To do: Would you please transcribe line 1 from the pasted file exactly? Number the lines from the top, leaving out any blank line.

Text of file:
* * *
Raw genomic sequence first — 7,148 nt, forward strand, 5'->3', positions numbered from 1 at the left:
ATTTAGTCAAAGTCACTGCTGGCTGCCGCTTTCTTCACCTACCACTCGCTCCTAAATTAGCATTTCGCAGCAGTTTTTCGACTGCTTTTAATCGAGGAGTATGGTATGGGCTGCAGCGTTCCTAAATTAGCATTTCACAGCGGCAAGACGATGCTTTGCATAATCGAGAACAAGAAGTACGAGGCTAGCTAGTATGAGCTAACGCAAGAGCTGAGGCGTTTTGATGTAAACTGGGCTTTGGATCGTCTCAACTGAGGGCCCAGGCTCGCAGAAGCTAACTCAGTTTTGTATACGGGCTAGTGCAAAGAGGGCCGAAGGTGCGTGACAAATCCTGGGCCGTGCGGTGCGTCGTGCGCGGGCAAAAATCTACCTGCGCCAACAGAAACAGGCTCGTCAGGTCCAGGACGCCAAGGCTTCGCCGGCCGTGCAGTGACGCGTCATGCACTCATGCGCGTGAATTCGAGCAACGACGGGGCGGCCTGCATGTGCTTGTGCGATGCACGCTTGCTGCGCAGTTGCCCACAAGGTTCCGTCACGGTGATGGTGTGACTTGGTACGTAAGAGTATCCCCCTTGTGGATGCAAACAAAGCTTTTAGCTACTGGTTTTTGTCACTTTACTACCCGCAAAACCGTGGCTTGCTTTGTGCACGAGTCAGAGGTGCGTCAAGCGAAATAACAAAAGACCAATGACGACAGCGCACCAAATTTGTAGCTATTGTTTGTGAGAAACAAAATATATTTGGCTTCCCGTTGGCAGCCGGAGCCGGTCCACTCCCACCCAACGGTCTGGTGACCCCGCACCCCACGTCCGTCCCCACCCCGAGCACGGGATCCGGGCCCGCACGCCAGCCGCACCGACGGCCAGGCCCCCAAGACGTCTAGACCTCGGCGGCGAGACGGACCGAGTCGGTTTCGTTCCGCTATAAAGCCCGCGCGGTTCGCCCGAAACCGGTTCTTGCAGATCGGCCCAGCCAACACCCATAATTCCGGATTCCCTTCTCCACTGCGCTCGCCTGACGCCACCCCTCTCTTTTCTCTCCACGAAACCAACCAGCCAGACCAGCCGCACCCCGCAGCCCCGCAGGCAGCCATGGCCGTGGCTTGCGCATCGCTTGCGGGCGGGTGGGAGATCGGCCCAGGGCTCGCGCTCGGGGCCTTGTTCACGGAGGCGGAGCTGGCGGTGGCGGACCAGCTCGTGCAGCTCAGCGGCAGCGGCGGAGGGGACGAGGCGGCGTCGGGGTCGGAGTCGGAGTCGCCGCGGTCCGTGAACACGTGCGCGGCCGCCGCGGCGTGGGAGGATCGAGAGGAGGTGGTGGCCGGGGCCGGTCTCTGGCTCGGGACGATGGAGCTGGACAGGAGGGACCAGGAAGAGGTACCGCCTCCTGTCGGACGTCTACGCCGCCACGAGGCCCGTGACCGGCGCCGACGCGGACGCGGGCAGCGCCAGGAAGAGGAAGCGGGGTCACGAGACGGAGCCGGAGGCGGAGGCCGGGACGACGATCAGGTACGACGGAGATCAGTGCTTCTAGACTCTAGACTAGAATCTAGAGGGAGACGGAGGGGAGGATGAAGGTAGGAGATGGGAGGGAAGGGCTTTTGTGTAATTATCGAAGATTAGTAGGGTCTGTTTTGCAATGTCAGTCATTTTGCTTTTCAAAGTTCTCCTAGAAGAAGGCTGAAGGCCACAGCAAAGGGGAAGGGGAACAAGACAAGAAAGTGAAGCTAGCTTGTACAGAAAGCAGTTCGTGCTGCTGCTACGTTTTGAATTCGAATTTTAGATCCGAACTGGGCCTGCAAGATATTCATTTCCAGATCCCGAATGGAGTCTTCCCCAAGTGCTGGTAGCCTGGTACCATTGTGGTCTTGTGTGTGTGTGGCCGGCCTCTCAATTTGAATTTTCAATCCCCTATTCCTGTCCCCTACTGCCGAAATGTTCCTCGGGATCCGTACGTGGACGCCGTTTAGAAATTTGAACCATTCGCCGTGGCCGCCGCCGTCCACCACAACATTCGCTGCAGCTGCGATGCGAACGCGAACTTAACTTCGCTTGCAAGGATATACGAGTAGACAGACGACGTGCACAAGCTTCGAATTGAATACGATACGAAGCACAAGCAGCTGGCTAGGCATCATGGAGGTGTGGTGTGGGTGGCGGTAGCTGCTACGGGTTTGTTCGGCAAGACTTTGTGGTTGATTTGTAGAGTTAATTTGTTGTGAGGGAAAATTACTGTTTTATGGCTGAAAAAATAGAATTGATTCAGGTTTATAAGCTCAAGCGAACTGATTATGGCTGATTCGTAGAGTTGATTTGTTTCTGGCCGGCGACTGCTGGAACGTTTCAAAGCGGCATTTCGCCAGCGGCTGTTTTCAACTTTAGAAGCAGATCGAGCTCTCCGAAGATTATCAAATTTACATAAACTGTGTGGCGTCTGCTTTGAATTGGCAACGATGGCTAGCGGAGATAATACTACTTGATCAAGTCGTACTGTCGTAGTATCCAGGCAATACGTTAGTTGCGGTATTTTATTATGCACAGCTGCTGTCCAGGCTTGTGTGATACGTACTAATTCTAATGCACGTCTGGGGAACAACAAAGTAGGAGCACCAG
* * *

Raw genomic sequence first — 7,148 nt, forward strand, 5'->3', positions numbered from 1 at the left: